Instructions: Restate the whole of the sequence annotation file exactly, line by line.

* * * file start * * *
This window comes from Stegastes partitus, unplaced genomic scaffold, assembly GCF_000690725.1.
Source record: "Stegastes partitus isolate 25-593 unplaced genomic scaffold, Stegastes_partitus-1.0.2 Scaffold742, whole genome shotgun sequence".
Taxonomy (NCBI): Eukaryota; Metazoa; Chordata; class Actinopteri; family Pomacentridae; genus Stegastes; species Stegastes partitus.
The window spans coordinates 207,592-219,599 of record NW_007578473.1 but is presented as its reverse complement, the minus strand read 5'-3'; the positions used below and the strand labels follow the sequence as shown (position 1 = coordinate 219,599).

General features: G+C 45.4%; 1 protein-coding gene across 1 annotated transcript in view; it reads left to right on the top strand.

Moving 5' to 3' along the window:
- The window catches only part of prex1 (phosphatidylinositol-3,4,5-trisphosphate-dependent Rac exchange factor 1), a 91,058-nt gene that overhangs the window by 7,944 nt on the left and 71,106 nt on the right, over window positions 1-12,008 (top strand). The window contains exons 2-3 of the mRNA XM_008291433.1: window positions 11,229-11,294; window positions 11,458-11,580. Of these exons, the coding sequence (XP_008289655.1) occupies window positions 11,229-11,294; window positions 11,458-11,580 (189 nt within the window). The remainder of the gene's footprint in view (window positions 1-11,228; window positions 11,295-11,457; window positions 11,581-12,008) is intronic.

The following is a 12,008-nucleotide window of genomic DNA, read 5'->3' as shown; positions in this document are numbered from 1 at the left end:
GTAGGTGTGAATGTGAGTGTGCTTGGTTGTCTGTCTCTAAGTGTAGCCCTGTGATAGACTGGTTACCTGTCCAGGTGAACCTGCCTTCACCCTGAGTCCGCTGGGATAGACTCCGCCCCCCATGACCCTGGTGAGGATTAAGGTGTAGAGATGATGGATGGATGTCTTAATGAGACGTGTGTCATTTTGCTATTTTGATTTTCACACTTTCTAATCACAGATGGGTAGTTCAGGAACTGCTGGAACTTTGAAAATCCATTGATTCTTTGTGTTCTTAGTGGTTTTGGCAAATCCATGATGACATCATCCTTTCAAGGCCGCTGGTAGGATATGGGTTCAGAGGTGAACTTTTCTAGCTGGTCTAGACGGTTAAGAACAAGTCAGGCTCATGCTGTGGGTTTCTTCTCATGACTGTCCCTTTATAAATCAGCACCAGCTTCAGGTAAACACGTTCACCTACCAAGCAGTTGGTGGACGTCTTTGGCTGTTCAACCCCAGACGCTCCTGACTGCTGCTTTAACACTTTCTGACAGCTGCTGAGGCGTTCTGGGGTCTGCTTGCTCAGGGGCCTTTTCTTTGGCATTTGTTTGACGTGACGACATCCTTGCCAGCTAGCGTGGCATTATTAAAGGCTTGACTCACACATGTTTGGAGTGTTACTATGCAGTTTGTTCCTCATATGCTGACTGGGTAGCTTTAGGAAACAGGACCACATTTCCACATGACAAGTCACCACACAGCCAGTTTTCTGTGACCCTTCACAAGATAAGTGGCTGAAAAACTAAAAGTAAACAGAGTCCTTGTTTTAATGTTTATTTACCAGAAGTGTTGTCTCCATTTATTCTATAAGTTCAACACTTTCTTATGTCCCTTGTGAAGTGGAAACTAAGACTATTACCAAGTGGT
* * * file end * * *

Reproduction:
This window comes from Stegastes partitus, unplaced genomic scaffold, assembly GCF_000690725.1.
Source record: "Stegastes partitus isolate 25-593 unplaced genomic scaffold, Stegastes_partitus-1.0.2 Scaffold742, whole genome shotgun sequence".
Taxonomy (NCBI): Eukaryota; Metazoa; Chordata; class Actinopteri; family Pomacentridae; genus Stegastes; species Stegastes partitus.
The window spans coordinates 207,592-219,599 of record NW_007578473.1 but is presented as its reverse complement, the minus strand read 5'-3'; the positions used below and the strand labels follow the sequence as shown (position 1 = coordinate 219,599).

General features: G+C 45.4%; 1 protein-coding gene across 1 annotated transcript in view; it reads left to right on the top strand.

Moving 5' to 3' along the window:
- The window catches only part of prex1 (phosphatidylinositol-3,4,5-trisphosphate-dependent Rac exchange factor 1), a 91,058-nt gene that overhangs the window by 7,944 nt on the left and 71,106 nt on the right, over window positions 1-12,008 (top strand). The window contains exons 2-3 of the mRNA XM_008291433.1: window positions 11,229-11,294; window positions 11,458-11,580. Of these exons, the coding sequence (XP_008289655.1) occupies window positions 11,229-11,294; window positions 11,458-11,580 (189 nt within the window). The remainder of the gene's footprint in view (window positions 1-11,228; window positions 11,295-11,457; window positions 11,581-12,008) is intronic.

The following is a 12,008-nucleotide window of genomic DNA, read 5'->3' as shown; positions in this document are numbered from 1 at the left end:
GTAGGTGTGAATGTGAGTGTGCTTGGTTGTCTGTCTCTAAGTGTAGCCCTGTGATAGACTGGTTACCTGTCCAGGTGAACCTGCCTTCACCCTGAGTCCGCTGGGATAGACTCCGCCCCCCATGACCCTGGTGAGGATTAAGGTGTAGAGATGATGGATGGATGTCTTAATGAGACGTGTGTCATTTTGCTATTTTGATTTTCACACTTTCTAATCACAGATGGGTAGTTCAGGAACTGCTGGAACTTTGAAAATCCATTGATTCTTTGTGTTCTTAGTGGTTTTGGCAAATCCATGATGACATCATCCTTTCAAGGCCGCTGGTAGGATATGGGTTCAGAGGTGAACTTTTCTAGCTGGTCTAGACGGTTAAGAACAAGTCAGGCTCATGCTGTGGGTTTCTTCTCATGACTGTCCCTTTATAAATCAGCACCAGCTTCAGGTAAACACGTTCACCTACCAAGCAGTTGGTGGACGTCTTTGGCTGTTCAACCCCAGACGCTCCTGACTGCTGCTTTAACACTTTCTGACAGCTGCTGAGGCGTTCTGGGGTCTGCTTGCTCAGGGGCCTTTTCTTTGGCATTTGTTTGACGTGACGACATCCTTGCCAGCTAGCGTGGCATTATTAAAGGCTTGACTCACACATGTTTGGAGTGTTACTATGCAGTTTGTTCCTCATATGCTGACTGGGTAGCTTTAGGAAACAGGACCACATTTCCACATGACAAGTCACCACACAGCCAGTTTTCTGTGACCCTTCACAAGATAAGTGGCTGAAAAACTAAAAGTAAACAGAGTCCTTGTTTTAATGTTTATTTACCAGAAGTGTTGTCTCCATTTATTCTATAAGTTCAACACTTTCTTATGTCCCTTGTGAAGTGGAAACTAAGACTATTACCAAGTGGT